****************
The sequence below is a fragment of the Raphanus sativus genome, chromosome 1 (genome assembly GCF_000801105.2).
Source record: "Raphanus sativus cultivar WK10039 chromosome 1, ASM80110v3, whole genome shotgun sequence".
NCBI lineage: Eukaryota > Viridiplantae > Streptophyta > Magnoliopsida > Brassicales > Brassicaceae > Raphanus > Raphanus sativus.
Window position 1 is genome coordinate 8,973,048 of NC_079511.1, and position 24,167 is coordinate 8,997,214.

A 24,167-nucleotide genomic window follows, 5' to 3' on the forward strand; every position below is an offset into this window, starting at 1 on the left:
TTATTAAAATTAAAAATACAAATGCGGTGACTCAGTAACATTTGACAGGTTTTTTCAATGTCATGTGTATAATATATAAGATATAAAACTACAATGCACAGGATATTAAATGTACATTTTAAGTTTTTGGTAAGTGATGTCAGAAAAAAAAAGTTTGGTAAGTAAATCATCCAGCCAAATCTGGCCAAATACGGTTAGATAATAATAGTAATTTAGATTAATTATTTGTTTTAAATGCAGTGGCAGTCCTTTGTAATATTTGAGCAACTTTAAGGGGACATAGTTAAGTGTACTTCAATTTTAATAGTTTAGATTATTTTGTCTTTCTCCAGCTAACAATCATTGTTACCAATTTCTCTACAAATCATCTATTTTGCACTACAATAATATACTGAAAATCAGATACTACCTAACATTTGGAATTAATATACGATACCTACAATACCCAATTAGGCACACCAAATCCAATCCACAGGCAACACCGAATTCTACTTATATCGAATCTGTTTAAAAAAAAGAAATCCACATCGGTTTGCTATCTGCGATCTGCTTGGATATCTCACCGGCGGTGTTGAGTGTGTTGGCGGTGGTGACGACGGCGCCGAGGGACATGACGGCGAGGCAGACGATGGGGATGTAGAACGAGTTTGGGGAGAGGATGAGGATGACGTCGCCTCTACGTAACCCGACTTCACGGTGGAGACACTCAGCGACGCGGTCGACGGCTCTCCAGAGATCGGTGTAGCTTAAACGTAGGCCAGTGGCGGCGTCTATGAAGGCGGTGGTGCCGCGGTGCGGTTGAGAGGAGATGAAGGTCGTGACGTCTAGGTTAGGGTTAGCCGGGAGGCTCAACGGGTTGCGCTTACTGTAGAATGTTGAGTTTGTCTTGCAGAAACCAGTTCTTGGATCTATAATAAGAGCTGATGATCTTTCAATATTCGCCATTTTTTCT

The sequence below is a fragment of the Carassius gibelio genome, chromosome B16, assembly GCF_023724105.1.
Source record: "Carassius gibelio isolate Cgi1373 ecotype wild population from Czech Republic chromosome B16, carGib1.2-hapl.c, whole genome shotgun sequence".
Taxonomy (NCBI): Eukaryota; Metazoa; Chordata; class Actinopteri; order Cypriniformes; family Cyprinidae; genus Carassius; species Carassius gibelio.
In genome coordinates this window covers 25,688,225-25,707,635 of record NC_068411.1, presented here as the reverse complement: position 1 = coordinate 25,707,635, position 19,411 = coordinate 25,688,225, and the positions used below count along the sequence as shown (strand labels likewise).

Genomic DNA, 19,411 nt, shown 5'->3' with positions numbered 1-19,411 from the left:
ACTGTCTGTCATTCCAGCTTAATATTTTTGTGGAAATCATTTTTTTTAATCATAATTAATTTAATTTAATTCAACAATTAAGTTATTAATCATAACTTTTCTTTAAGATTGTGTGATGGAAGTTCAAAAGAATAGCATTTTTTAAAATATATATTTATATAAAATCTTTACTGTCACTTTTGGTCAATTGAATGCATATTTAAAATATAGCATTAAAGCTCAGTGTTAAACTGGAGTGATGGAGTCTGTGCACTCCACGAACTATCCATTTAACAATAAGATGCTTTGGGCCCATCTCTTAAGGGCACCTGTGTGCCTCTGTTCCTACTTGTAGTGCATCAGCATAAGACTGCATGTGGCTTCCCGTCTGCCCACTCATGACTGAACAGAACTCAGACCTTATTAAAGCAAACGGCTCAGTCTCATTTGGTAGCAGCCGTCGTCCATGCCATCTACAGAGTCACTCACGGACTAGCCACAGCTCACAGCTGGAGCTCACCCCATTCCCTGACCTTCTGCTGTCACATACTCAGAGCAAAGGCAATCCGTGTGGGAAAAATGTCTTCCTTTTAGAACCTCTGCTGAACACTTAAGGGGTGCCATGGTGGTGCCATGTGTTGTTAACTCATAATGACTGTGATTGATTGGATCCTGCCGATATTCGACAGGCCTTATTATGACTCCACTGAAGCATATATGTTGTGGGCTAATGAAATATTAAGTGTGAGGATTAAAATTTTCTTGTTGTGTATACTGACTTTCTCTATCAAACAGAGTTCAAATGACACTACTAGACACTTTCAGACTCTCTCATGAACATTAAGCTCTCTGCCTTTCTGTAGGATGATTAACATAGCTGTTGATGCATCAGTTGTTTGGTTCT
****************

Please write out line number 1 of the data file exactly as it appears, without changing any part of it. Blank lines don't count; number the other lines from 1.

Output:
The sequence below is a fragment of the Raphanus sativus genome, chromosome 1 (genome assembly GCF_000801105.2).